EP2745141A1 (en) * 2011-08-16 2014-06-25 European Space Agency A navigation system using spreading codes based on pseudo-random noise sequences
US9215726B1 (en) * 2012-07-24 2015-12-15 Spectranet, Inc. Low latency wireless messaging
US9762312B2 (en) 2013-04-30 2017-09-12 The Aerospace Corporation Signal testing apparatus and methods for verifying signals in satellite systems
US9774429B2 (en) 2014-03-12 2017-09-26 Qualcomm Incorporated Techniques for transmitting positioning reference signals in an unlicensed radio frequency spectrum band
KR20170035841A (en) * 2014-07-25 2017-03-31 로카타 코퍼레이션 피티와이 리미티드 Method and device for chronologically synchronizing a kinematic location network
WO2016157705A1 (en) * 2015-03-27 2016-10-06 パナソニックIpマネジメント株式会社 Satellite positioning system, electronic device, transmitter, and positioning method
US10587704B2 (en) 2015-04-14 2020-03-10 International Business Machines Corporation Location accurate mobile events and social content
US20160313450A1 (en) * 2015-04-27 2016-10-27 Autoliv Asp, Inc. Automotive gnss real time kinematic dead reckoning receiver
US10419975B1 (en) 2015-12-11 2019-09-17 Spectranet, Inc. Parallel multi-bit low latency wireless messaging
CN107027165B (en) * 2016-01-29 2019-09-17 电信科学技术研究院 A kind of synchronous method and device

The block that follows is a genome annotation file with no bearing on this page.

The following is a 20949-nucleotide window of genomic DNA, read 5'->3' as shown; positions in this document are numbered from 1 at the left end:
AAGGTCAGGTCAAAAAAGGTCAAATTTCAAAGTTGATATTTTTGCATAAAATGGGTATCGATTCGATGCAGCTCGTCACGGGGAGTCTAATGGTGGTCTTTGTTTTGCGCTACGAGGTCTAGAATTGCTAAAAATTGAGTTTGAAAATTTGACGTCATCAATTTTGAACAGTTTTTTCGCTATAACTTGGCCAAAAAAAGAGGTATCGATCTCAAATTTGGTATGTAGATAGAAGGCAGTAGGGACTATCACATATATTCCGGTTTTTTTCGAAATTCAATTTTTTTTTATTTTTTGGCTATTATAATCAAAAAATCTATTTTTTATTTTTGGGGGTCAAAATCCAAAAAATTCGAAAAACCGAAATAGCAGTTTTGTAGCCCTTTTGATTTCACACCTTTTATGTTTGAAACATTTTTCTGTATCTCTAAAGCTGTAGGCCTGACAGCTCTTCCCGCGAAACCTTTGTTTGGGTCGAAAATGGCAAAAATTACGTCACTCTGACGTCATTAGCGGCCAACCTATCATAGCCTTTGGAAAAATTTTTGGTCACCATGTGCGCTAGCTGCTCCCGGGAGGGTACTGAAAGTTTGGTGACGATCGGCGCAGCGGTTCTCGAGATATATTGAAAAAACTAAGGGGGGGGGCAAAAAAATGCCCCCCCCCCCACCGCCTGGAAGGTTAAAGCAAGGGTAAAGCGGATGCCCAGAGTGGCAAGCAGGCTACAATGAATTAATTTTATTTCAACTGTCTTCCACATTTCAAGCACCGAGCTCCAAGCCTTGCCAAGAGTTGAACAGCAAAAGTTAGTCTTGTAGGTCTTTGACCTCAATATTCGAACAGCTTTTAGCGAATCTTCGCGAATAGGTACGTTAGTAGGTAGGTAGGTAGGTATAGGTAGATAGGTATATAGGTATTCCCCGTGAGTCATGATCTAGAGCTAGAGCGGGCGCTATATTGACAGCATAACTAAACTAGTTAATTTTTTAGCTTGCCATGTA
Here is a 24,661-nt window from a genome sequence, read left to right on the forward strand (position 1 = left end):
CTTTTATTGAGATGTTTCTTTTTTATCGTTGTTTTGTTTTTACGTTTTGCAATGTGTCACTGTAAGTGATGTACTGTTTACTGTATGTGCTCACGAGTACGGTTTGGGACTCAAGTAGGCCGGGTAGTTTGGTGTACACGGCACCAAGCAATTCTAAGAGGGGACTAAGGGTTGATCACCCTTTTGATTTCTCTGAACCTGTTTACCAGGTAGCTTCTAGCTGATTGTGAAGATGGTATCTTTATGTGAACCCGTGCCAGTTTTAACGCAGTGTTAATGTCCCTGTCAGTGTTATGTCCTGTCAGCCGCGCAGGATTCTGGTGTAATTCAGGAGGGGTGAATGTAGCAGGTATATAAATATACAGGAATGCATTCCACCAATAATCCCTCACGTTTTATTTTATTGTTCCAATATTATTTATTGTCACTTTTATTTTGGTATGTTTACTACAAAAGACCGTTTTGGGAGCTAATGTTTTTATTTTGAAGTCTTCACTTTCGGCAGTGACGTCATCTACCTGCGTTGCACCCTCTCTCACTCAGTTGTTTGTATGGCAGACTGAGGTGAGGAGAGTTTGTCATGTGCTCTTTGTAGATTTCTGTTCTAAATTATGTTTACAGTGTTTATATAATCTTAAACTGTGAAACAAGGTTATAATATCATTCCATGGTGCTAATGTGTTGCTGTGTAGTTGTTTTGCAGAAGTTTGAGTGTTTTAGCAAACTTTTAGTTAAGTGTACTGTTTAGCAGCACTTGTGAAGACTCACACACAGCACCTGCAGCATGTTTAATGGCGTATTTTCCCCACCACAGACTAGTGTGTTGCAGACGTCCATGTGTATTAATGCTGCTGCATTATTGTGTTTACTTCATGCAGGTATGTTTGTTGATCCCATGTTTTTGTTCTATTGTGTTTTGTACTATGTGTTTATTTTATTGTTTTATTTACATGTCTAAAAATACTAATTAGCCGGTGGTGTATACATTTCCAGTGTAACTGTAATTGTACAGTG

CN105842654A (en) * 2016-03-23 2016-08-10 上海斐讯数据通信技术有限公司 Method and device for determining position of the other side
JP2019523390A (en) * 2016-05-13 2019-08-22 テレフオンアクチーボラゲット エルエム エリクソン(パブル) Method, user equipment, radio transmitter and network node for managing positioning reference signals
CN107015251A (en) * 2017-05-22 2017-08-04 中国科学院东北地理与农业生态研究所 A kind of method of GLONASS pseudorange stand-alone position error correction
US10180498B1 (en) * 2017-08-22 2019-01-15 The United States Of America, As Represented By The Secretary Of The Army Self-contained time transfer in pseudolites
CN110146905A (en) * 2018-02-12 2019-08-20 清华大学 Positioning signal reception method and receiver
CN109039572A (en) * 2018-06-19 2018-12-18 上海卫星工程研究所 It is a kind of to realize that information receives the synchronous circuit of single machine clock on star under burst mode
US20200096949A1 (en) * 2018-09-24 2020-03-26 Qualcomm Incorporated Position velocity assisted clock estimation

Citations (5)

* Cited by examiner, † Cited by third party
Publication number Priority date Publication date Assignee Title
EP0902554A2 (en) * 1997-09-11 1999-03-17 Lucent Technologies Inc. An auxiliary system for assisting a wireless terminal in determining its position from signals transmitted from a navigation satellite
US5936571A (en) * 1997-01-31 1999-08-10 Lockheed Martin Corporation Integrated GPS/interference location system
US6072429A (en) * 1997-01-31 2000-06-06 Trimble Navigation Limited Integrated position determination system and radio transceiver incorporating common components
EP1008862A1 (en) * 1998-10-16 2000-06-14 Lucent Technologies Inc. Wireless assisted gps using a reference location
US6469663B1 (en) * 2000-03-21 2002-10-22 Csi Wireless Inc. Method and system for GPS and WAAS carrier phase measurements for relative positioning